The 1936 dot penny was actually made in 1937, but a King thing happened and threw everybody off guard. Edward Vlll abdicated the throne so he could marry an American gal, Wallis Simpson, and so at the beginning of 1937 there was no King’s image to go on the penny. So they continued putting 1936 on the new ones, only with a dot below the date.

When King George Vl was finally made King, the mint melted these dot pennies and they did a good job of it because like I say, there’s only a few around anywhere.

The Habs of 1936-37 were a good but not great team, and although they won the Canadian division, lost in the semi-finals to the Detroit Red Wings. 1936 was the year Howie Morenz made his emotional return to Montreal after playing in Chicago and New York, but in January of 1937, just around the time the Canadian Mint was making 1936 dot pennies, Morenz got a foot caught on the boards and fractured his leg and would eventually pass away on March 8, 1937 from reasons ranging from medical complications to a broken heart.

Morenz would be gone just two months before George Vl’s coronation and the Mint making 1937 pennies for real.

Montreal Canadiens born in 1936 include the great Henri Richard, plus Andre Pronovost, Ab McDonald, Ted Harris, and Dick Duff, along with Claude Laforge who played five games for the team in 1957-58, and Reg Fleming and Murray Balfour who played three and five games before they were shipped to Chicago where they blossomed into stars.

Others born in 1936 – Bill Wyman of the Rolling Stones, actors Burt Reynolds and Dennis Hopper, and one of my favourites, right-handed pitching ace Don Drysdale of the Los Angeles Dodgers.

The Book, The 1958 Team, The Gift, And Toe Blake Helping Out My Dad

When I was seven or eight years old, my father and mother bought me a book for Christmas called “Let’s Play Hockey” by Lynn Patrick. Normally this wouldn’t be news. Normally it would’ve been just another hockey book.

But my father got the bright idea to send it to the Montreal Canadiens in Montreal, asking if any of the players would sign it so he could give me something special at Christmas.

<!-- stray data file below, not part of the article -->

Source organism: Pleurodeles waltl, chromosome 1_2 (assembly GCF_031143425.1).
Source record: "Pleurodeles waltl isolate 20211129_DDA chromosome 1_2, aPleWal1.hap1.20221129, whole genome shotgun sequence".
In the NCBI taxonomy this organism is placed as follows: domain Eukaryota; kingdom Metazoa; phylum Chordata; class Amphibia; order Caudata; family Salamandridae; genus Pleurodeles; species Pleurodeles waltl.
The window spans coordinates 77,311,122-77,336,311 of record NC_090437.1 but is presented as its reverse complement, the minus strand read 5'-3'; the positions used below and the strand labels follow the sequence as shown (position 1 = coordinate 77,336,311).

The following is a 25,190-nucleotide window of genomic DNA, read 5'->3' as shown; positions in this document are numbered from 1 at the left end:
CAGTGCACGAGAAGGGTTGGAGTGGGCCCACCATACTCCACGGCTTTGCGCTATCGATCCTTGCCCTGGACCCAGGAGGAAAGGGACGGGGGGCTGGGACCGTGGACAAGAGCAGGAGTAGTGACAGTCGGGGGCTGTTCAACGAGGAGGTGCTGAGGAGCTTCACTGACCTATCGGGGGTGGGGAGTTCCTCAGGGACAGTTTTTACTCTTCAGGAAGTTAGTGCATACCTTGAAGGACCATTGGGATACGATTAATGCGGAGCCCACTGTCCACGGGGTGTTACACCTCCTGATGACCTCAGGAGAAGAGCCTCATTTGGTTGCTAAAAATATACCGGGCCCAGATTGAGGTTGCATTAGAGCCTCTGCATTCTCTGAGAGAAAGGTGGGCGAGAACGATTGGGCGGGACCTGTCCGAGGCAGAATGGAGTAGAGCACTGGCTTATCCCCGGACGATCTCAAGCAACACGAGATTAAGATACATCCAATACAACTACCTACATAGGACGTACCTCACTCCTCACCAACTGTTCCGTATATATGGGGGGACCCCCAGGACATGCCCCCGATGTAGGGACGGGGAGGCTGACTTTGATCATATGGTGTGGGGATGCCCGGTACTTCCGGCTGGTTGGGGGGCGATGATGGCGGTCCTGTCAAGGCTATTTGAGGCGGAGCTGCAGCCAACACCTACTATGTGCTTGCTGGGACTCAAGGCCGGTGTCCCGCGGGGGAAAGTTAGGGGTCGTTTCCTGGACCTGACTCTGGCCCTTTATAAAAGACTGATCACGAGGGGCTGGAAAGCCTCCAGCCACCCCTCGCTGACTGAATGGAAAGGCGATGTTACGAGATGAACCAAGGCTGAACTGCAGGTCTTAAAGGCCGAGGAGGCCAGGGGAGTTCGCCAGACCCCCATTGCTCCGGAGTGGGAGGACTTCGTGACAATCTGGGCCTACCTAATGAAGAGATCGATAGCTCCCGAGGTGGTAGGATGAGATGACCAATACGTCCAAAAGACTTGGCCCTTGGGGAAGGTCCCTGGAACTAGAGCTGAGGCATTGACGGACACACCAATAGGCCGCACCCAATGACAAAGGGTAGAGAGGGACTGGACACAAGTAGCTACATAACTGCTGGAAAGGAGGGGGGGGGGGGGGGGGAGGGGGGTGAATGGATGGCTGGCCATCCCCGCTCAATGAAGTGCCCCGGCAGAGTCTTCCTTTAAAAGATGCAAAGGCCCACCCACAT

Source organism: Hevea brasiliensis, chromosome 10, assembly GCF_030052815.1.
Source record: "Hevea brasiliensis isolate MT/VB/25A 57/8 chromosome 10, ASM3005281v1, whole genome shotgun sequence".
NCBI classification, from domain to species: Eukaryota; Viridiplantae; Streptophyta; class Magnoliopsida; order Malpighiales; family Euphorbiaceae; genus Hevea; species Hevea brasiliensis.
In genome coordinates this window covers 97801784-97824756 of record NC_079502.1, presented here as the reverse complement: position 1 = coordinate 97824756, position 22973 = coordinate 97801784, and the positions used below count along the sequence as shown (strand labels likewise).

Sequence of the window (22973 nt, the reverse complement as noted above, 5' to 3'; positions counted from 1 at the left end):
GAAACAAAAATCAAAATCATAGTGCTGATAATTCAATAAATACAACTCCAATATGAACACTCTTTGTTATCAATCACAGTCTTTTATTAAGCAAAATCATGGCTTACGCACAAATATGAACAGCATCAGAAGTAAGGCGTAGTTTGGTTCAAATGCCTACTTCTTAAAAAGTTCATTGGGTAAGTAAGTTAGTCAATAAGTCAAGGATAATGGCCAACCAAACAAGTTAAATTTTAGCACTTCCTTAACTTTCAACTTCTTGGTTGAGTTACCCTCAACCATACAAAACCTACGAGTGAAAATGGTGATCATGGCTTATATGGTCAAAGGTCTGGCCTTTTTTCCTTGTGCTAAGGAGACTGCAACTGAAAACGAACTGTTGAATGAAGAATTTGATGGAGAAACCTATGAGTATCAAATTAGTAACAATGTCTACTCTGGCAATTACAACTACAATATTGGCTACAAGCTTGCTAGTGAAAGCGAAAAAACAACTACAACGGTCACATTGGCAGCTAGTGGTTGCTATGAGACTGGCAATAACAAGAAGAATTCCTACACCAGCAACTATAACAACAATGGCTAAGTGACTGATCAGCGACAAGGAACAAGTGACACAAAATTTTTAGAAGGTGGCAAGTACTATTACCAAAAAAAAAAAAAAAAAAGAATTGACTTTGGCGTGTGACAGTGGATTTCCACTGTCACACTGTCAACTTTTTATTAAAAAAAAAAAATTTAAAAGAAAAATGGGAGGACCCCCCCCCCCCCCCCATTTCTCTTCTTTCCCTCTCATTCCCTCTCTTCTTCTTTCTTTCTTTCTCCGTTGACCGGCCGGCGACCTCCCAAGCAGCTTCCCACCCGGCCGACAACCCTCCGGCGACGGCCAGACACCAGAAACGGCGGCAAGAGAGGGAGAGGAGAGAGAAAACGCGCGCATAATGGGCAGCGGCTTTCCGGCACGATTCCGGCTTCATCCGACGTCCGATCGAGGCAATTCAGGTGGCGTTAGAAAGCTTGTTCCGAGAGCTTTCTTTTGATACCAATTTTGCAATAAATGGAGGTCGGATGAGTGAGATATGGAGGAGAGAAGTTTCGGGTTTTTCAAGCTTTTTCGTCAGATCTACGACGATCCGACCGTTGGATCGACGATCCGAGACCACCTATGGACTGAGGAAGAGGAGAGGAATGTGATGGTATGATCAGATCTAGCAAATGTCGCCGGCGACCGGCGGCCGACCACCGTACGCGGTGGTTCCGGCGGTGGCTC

The book came back signed by the entire 1958-59 team, and I suppose when I opened it, my eyes must’ve bugged out.

They were all there – Toe Blake, Maurice and Henri Richard, Jean Beliveau, Dickie Moore, Bernie Geoffrion, Jacques Plante, Ralph Backstrom, Bert Olmstead, Marcel Bonin, Tom Johnson, Phil Goyette, Claude Provost, Andre Pronovost, Ian Cushenan, Bob Turner, Jean Guy Talbot, Dollard St. Laurent, Ab McDonald, and Don Marshall.

But darn it, Doug Harvey wasn’t. He must’ve been injured or something when the book was passed around.

But that didn’t stop my father. Later that year he took me to Toronto to see the Habs play the Leafs, and he brought the book with us. And sometime before game time, he took the book down to the corridor outside Montreal’s dressing room, and believe it or not, saw Toe Blake standing there, went up to him and asked him if he would take the book into the room and get Harvey’s autograph for him.

Blake did just that, and that’s Harvey’s signature down at the bottom corner of the opposite page of the other players. Imagine.

Those brown marks are from scotch tape. For awhile, after I got it, I taped a plastic sheet over top to protect them. Because even then I realized the magnitude of this book.